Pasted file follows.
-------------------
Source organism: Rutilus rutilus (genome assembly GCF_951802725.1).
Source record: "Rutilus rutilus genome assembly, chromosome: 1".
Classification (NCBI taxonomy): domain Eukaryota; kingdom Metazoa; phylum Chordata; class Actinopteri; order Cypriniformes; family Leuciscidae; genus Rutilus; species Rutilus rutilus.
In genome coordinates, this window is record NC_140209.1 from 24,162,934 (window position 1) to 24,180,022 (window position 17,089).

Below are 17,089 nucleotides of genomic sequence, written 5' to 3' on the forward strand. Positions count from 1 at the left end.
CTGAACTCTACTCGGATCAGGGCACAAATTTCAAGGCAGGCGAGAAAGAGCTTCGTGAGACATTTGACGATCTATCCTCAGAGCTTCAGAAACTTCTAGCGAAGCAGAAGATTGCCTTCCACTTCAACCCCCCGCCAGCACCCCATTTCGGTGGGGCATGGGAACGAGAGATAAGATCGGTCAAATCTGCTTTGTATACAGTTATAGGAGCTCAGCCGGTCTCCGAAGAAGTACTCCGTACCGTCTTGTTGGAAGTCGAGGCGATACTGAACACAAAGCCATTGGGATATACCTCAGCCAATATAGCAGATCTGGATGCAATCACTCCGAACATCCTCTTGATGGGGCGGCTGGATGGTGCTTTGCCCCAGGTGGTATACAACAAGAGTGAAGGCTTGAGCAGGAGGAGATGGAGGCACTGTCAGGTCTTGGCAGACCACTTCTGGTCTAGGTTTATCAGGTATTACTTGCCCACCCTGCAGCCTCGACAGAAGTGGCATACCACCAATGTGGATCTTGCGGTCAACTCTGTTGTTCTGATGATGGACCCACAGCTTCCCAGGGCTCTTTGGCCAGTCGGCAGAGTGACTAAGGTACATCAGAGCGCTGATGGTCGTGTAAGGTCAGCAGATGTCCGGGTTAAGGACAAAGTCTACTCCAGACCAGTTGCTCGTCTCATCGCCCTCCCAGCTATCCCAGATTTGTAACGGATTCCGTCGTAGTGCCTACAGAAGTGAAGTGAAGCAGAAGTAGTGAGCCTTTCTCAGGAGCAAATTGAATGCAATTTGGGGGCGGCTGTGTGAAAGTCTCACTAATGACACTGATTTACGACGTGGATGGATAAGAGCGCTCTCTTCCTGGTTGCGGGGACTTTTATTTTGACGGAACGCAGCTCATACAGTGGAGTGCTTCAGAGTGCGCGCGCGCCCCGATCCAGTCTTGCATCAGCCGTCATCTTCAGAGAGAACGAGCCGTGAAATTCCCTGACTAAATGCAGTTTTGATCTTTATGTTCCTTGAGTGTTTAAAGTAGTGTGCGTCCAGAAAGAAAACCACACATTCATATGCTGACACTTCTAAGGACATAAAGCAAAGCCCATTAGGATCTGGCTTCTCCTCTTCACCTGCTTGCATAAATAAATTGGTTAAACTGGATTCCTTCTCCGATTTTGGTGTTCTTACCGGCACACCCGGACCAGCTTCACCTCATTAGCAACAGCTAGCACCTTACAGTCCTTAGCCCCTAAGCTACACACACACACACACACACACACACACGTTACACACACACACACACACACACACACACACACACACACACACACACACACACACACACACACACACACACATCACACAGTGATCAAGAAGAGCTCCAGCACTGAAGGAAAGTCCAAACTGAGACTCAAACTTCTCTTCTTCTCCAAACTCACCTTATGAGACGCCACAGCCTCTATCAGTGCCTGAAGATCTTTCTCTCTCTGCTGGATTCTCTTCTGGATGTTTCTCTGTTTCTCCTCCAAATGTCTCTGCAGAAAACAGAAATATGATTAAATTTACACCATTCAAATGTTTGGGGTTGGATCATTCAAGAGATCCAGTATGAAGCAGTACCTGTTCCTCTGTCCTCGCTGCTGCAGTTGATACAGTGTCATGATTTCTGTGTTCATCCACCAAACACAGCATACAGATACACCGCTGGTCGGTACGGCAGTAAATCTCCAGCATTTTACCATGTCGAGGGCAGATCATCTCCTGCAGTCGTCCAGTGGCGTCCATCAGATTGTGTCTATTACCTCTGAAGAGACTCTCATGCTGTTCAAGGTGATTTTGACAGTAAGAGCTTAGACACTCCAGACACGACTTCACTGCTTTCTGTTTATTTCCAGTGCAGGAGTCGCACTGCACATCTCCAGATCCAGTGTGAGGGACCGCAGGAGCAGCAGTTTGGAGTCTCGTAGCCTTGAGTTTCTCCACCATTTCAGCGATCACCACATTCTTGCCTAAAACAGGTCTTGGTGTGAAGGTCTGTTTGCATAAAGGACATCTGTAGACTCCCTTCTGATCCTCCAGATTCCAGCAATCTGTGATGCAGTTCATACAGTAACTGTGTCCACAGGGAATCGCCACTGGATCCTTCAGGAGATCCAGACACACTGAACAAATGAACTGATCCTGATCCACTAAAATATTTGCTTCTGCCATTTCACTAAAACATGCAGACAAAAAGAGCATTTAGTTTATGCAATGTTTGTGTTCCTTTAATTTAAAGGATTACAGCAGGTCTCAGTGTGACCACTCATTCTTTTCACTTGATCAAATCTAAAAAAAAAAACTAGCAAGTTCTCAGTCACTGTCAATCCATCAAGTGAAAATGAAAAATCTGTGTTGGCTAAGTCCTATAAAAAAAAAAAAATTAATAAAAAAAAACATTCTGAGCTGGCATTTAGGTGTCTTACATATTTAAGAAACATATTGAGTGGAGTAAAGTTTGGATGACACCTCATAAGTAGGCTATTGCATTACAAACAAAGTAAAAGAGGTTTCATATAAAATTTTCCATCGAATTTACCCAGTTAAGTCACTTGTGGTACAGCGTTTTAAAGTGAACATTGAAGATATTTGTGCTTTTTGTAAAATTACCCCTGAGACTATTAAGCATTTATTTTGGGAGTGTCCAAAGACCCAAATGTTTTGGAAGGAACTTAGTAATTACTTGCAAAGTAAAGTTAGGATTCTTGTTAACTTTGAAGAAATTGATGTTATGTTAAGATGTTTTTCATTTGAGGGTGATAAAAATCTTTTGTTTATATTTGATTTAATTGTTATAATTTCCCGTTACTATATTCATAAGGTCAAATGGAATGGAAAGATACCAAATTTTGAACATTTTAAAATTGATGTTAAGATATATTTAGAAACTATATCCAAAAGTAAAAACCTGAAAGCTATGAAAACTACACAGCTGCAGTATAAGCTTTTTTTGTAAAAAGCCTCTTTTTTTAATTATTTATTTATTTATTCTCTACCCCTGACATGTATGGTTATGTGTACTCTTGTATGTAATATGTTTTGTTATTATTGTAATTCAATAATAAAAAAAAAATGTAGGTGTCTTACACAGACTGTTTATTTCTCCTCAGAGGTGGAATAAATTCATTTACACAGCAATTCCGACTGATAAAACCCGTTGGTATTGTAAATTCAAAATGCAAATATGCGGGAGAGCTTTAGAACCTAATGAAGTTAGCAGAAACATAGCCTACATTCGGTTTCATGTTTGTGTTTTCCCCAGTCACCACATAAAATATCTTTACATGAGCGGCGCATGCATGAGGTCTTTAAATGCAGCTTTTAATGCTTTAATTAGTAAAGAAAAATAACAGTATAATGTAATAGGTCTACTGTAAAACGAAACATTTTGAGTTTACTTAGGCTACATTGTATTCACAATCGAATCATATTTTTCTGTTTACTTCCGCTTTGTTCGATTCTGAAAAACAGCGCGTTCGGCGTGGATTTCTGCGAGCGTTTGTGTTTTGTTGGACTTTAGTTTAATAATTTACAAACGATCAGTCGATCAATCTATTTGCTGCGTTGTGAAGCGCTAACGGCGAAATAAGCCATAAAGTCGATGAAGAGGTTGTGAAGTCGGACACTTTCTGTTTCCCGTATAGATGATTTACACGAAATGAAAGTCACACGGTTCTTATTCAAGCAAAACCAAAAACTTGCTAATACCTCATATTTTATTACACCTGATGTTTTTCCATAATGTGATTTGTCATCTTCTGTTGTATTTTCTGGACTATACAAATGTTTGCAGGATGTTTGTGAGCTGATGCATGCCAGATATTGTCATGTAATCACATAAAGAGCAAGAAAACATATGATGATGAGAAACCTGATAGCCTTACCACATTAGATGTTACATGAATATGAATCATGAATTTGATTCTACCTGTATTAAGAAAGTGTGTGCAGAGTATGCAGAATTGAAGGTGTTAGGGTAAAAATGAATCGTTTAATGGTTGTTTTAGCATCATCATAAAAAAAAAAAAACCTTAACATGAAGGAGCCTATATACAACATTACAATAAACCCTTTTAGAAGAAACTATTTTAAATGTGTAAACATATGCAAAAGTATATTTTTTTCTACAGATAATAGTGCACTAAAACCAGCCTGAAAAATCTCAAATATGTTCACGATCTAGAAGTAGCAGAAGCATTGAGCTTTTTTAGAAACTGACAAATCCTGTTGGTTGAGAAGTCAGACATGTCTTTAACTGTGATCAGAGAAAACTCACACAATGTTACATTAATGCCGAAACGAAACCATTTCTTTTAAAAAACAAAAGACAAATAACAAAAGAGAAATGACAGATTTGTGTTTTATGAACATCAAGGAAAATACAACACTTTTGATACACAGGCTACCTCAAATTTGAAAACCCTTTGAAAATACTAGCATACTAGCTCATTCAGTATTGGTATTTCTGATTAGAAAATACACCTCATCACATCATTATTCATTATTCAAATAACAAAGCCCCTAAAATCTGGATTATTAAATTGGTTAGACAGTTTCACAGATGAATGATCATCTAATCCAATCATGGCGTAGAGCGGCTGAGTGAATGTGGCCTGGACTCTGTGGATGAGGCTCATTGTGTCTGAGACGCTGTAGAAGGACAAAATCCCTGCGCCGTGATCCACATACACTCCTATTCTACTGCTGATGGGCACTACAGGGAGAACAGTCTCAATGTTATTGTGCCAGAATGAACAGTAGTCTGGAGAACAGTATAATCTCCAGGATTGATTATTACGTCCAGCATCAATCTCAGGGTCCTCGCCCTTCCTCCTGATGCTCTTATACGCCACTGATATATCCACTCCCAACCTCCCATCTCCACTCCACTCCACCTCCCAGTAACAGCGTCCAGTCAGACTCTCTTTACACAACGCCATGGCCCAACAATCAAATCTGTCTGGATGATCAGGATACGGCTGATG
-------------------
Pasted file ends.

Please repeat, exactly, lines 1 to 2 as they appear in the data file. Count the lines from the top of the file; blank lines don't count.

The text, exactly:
Source organism: Rutilus rutilus (genome assembly GCF_951802725.1).
Source record: "Rutilus rutilus genome assembly, chromosome: 1".